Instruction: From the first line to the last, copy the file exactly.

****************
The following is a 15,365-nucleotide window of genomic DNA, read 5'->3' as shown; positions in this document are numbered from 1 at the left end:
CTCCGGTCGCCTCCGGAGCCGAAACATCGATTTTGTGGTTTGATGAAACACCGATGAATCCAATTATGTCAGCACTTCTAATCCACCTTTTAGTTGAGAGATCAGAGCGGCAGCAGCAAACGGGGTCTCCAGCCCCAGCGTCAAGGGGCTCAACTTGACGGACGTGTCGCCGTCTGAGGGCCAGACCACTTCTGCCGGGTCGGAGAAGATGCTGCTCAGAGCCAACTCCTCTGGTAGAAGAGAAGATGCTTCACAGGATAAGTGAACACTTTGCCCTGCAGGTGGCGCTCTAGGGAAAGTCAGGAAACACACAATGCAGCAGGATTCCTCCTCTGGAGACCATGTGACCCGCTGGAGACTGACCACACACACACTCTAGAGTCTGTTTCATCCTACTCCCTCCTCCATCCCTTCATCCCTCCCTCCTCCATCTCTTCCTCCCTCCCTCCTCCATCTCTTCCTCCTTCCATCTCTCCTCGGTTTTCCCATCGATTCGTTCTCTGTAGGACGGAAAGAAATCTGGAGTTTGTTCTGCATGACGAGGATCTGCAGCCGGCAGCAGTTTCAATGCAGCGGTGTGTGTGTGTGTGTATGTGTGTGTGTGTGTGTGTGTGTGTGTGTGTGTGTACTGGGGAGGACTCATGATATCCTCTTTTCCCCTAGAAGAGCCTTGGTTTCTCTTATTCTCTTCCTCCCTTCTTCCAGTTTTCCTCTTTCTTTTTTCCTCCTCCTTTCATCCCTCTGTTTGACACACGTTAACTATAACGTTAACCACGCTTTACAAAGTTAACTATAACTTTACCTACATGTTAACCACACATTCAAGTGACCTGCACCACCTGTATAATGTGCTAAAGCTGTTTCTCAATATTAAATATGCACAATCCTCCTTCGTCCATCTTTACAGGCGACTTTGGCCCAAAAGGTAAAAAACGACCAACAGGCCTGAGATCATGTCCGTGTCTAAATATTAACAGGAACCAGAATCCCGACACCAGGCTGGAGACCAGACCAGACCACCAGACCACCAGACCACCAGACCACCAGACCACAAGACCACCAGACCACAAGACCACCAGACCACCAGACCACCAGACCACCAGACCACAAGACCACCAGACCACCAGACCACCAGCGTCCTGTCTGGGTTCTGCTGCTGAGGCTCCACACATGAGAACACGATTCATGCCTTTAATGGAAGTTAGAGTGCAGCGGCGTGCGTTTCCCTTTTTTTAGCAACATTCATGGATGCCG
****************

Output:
The following is a 15,365-nucleotide window of genomic DNA, read 5'->3' as shown; positions in this document are numbered from 1 at the left end:
CTCCGGTCGCCTCCGGAGCCGAAACATCGATTTTGTGGTTTGATGAAACACCGATGAATCCAATTATGTCAGCACTTCTAATCCACCTTTTAGTTGAGAGATCAGAGCGGCAGCAGCAAACGGGGTCTCCAGCCCCAGCGTCAAGGGGCTCAACTTGACGGACGTGTCGCCGTCTGAGGGCCAGACCACTTCTGCCGGGTCGGAGAAGATGCTGCTCAGAGCCAACTCCTCTGGTAGAAGAGAAGATGCTTCACAGGATAAGTGAACACTTTGCCCTGCAGGTGGCGCTCTAGGGAAAGTCAGGAAACACACAATGCAGCAGGATTCCTCCTCTGGAGACCATGTGACCCGCTGGAGACTGACCACACACACACTCTAGAGTCTGTTTCATCCTACTCCCTCCTCCATCCCTTCATCCCTCCCTCCTCCATCTCTTCCTCCCTCCCTCCTCCATCTCTTCCTCCTTCCATCTCTCCTCGGTTTTCCCATCGATTCGTTCTCTGTAGGACGGAAAGAAATCTGGAGTTTGTTCTGCATGACGAGGATCTGCAGCCGGCAGCAGTTTCAATGCAGCGGTGTGTGTGTGTGTGTATGTGTGTGTGTGTGTGTGTGTGTGTGTGTGTGTGTACTGGGGAGGACTCATGATATCCTCTTTTCCCCTAGAAGAGCCTTGGTTTCTCTTATTCTCTTCCTCCCTTCTTCCAGTTTTCCTCTTTCTTTTTTCCTCCTCCTTTCATCCCTCTGTTTGACACACGTTAACTATAACGTTAACCACGCTTTACAAAGTTAACTATAACTTTACCTACATGTTAACCACACATTCAAGTGACCTGCACCACCTGTATAATGTGCTAAAGCTGTTTCTCAATATTAAATATGCACAATCCTCCTTCGTCCATCTTTACAGGCGACTTTGGCCCAAAAGGTAAAAAACGACCAACAGGCCTGAGATCATGTCCGTGTCTAAATATTAACAGGAACCAGAATCCCGACACCAGGCTGGAGACCAGACCAGACCACCAGACCACCAGACCACCAGACCACCAGACCACAAGACCACCAGACCACAAGACCACCAGACCACCAGACCACCAGACCACCAGACCACAAGACCACCAGACCACCAGACCACCAGCGTCCTGTCTGGGTTCTGCTGCTGAGGCTCCACACATGAGAACACGATTCATGCCTTTAATGGAAGTTAGAGTGCAGCGGCGTGCGTTTCCCTTTTTTTAGCAACATTCATGGATGCCG